Elkins-Brown, N., Teper, R., & Inzlicht, M. (in press). How Mindfulness Enhances Self-Control. In J.C. Karremans & E.K. Papies (Eds.), Mindfulness in Social Psychology. New York: Psychology Press. Full text.
Mindfulness is associated with better self-control, but the mechanisms of this association have only seen limitation examination. We propose that two components of mindfulness—interoceptive awareness and nonjudgmental acceptance—improve self-control by amplifying and drawing attention to the conflict-related affect that instantiates it.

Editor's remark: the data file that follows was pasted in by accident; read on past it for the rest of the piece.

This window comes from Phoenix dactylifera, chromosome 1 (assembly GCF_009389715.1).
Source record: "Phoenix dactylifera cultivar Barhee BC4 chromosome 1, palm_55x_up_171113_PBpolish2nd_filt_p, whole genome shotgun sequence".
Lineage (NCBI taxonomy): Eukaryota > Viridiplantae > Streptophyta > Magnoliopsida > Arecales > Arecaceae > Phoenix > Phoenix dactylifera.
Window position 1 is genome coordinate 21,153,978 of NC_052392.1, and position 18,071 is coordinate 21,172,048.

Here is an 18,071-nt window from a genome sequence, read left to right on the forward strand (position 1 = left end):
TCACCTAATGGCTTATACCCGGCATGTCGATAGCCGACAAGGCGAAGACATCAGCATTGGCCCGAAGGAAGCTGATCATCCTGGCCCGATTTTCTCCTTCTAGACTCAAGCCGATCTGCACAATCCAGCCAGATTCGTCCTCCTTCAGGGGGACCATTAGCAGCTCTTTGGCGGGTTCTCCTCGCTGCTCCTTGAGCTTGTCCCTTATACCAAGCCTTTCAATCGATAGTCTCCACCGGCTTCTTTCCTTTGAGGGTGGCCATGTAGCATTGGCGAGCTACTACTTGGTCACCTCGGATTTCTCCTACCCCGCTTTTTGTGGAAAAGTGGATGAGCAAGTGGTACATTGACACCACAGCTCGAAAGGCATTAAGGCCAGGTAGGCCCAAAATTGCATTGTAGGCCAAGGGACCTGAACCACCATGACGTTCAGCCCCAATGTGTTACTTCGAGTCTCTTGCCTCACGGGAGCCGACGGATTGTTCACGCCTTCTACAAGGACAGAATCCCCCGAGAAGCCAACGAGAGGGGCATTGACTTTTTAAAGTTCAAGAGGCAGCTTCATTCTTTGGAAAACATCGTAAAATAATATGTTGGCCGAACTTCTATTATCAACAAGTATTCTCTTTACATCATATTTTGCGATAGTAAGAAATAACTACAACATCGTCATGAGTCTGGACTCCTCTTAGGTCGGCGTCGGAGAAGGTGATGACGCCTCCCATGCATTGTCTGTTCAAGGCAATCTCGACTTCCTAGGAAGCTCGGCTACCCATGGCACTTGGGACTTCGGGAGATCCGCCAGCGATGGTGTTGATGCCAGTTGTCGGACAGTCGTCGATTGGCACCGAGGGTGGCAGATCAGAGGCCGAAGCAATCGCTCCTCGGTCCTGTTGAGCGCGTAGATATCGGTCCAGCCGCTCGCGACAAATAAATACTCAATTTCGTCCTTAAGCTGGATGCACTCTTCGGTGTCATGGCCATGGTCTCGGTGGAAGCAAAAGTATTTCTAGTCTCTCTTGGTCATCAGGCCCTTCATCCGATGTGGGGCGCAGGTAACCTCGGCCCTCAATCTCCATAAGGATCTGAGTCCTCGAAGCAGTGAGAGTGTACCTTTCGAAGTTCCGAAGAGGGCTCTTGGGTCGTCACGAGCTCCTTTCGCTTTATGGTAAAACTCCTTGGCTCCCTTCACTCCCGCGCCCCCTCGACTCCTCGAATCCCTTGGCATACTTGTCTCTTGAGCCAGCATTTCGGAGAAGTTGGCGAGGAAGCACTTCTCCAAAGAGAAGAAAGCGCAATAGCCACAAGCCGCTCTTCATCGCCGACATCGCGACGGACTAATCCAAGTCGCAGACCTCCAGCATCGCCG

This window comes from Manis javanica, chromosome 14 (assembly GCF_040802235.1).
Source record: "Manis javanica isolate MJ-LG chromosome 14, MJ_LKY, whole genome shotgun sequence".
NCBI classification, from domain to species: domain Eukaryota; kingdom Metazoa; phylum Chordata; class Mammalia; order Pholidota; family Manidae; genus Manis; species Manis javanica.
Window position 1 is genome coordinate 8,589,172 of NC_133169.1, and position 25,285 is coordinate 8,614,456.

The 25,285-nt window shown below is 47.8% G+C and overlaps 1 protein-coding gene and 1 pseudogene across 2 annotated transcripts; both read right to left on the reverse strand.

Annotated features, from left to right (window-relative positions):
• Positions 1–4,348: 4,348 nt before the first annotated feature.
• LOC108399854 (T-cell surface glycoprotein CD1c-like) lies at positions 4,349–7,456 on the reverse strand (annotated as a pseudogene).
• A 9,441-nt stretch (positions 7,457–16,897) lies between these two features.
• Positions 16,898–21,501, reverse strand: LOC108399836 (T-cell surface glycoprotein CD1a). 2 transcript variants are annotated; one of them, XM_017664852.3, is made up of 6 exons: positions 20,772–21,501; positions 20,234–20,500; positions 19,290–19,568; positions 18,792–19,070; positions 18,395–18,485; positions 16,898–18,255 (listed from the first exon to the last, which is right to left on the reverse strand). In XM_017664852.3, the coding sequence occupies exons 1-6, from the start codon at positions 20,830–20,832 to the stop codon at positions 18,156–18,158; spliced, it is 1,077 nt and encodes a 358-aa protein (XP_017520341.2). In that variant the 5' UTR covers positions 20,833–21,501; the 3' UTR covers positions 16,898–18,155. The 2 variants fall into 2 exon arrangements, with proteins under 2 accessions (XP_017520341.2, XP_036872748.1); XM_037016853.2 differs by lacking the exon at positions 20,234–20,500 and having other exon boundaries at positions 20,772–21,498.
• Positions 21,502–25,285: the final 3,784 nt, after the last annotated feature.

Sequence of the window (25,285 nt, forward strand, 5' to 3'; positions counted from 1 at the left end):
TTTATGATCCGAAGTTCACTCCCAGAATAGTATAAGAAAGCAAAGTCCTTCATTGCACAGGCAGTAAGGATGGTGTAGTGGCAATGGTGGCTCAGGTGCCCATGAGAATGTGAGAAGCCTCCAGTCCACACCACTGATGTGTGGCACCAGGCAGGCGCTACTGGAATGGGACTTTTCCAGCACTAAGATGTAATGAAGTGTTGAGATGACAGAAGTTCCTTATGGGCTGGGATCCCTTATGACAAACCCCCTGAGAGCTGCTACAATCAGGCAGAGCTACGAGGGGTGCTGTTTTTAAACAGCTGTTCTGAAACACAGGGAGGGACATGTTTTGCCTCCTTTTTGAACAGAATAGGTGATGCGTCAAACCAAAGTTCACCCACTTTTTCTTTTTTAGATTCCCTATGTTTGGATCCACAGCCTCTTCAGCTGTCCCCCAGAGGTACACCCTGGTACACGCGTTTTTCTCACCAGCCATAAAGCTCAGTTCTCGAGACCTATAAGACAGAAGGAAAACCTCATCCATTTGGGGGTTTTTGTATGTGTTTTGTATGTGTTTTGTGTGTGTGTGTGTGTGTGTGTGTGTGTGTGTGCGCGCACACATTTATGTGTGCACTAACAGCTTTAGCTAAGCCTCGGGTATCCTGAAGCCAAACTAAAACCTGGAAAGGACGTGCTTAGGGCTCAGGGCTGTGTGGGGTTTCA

Far from attenuating momentary negative emotions, mindfulness can sensitize individuals to incipient affective changes in the experiential field, including the transient affect that accompanies goal conflicts. In the present chapter, we describe how affect mobilizes self control, how mindfulness can ameliorate the affect-control relationship, and some future directions this work generates for both experimental and clinical researchers.